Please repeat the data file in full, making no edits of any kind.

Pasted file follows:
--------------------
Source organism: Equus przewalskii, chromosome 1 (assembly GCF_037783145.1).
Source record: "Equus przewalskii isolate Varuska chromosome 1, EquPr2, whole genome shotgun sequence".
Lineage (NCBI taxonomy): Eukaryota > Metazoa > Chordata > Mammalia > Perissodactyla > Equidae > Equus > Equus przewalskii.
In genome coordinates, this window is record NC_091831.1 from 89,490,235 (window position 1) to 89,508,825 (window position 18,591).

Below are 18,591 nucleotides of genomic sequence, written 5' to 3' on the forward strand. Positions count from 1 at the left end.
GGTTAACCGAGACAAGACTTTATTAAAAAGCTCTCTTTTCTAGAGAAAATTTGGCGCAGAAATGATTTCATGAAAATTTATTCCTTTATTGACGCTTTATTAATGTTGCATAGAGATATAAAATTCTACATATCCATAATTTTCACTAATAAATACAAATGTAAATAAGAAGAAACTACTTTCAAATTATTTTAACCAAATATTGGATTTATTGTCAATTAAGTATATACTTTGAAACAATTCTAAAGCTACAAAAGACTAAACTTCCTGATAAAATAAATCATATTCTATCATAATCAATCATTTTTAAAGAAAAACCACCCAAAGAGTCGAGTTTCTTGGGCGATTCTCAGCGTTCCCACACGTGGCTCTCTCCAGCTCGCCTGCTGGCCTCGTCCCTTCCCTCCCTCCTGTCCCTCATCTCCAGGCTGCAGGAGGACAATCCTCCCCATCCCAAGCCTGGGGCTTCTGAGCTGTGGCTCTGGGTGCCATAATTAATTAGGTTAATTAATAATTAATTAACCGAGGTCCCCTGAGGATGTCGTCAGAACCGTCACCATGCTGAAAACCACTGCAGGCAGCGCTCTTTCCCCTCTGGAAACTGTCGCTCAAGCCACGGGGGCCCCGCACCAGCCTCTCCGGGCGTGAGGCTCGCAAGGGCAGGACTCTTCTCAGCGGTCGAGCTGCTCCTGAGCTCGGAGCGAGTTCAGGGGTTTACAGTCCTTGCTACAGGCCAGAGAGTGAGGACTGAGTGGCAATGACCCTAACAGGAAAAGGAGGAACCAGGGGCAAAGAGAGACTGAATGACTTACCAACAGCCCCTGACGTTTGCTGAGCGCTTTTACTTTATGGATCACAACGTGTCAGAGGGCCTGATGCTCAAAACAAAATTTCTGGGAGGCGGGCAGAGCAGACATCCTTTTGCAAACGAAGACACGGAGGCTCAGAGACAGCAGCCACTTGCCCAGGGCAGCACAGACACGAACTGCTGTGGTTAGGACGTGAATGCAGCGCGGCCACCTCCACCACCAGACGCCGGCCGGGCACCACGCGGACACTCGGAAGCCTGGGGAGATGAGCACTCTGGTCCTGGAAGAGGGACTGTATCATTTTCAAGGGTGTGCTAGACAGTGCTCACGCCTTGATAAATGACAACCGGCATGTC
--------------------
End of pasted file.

Source organism: Equus przewalskii, chromosome 1 (assembly GCF_037783145.1).
Source record: "Equus przewalskii isolate Varuska chromosome 1, EquPr2, whole genome shotgun sequence".
Lineage (NCBI taxonomy): Eukaryota > Metazoa > Chordata > Mammalia > Perissodactyla > Equidae > Equus > Equus przewalskii.
In genome coordinates, this window is record NC_091831.1 from 89,490,235 (window position 1) to 89,508,825 (window position 18,591).

Below are 18,591 nucleotides of genomic sequence, written 5' to 3' on the forward strand. Positions count from 1 at the left end.
GGTTAACCGAGACAAGACTTTATTAAAAAGCTCTCTTTTCTAGAGAAAATTTGGCGCAGAAATGATTTCATGAAAATTTATTCCTTTATTGACGCTTTATTAATGTTGCATAGAGATATAAAATTCTACATATCCATAATTTTCACTAATAAATACAAATGTAAATAAGAAGAAACTACTTTCAAATTATTTTAACCAAATATTGGATTTATTGTCAATTAAGTATATACTTTGAAACAATTCTAAAGCTACAAAAGACTAAACTTCCTGATAAAATAAATCATATTCTATCATAATCAATCATTTTTAAAGAAAAACCACCCAAAGAGTCGAGTTTCTTGGGCGATTCTCAGCGTTCCCACACGTGGCTCTCTCCAGCTCGCCTGCTGGCCTCGTCCCTTCCCTCCCTCCTGTCCCTCATCTCCAGGCTGCAGGAGGACAATCCTCCCCATCCCAAGCCTGGGGCTTCTGAGCTGTGGCTCTGGGTGCCATAATTAATTAGGTTAATTAATAATTAATTAACCGAGGTCCCCTGAGGATGTCGTCAGAACCGTCACCATGCTGAAAACCACTGCAGGCAGCGCTCTTTCCCCTCTGGAAACTGTCGCTCAAGCCACGGGGGCCCCGCACCAGCCTCTCCGGGCGTGAGGCTCGCAAGGGCAGGACTCTTCTCAGCGGTCGAGCTGCTCCTGAGCTCGGAGCGAGTTCAGGGGTTTACAGTCCTTGCTACAGGCCAGAGAGTGAGGACTGAGTGGCAATGACCCTAACAGGAAAAGGAGGAACCAGGGGCAAAGAGAGACTGAATGACTTACCAACAGCCCCTGACGTTTGCTGAGCGCTTTTACTTTATGGATCACAACGTGTCAGAGGGCCTGATGCTCAAAACAAAATTTCTGGGAGGCGGGCAGAGCAGACATCCTTTTGCAAACGAAGACACGGAGGCTCAGAGACAGCAGCCACTTGCCCAGGGCAGCACAGACACGAACTGCTGTGGTTAGGACGTGAATGCAGCGCGGCCACCTCCACCACCAGACGCCGGCCGGGCACCACGCGGACACTCGGAAGCCTGGGGAGATGAGCACTCTGGTCCTGGAAGAGGGACTGTATCATTTTCAAGGGTGTGCTAGACAGTGCTCACGCCTTGATAAATGACAACCGGCATGTC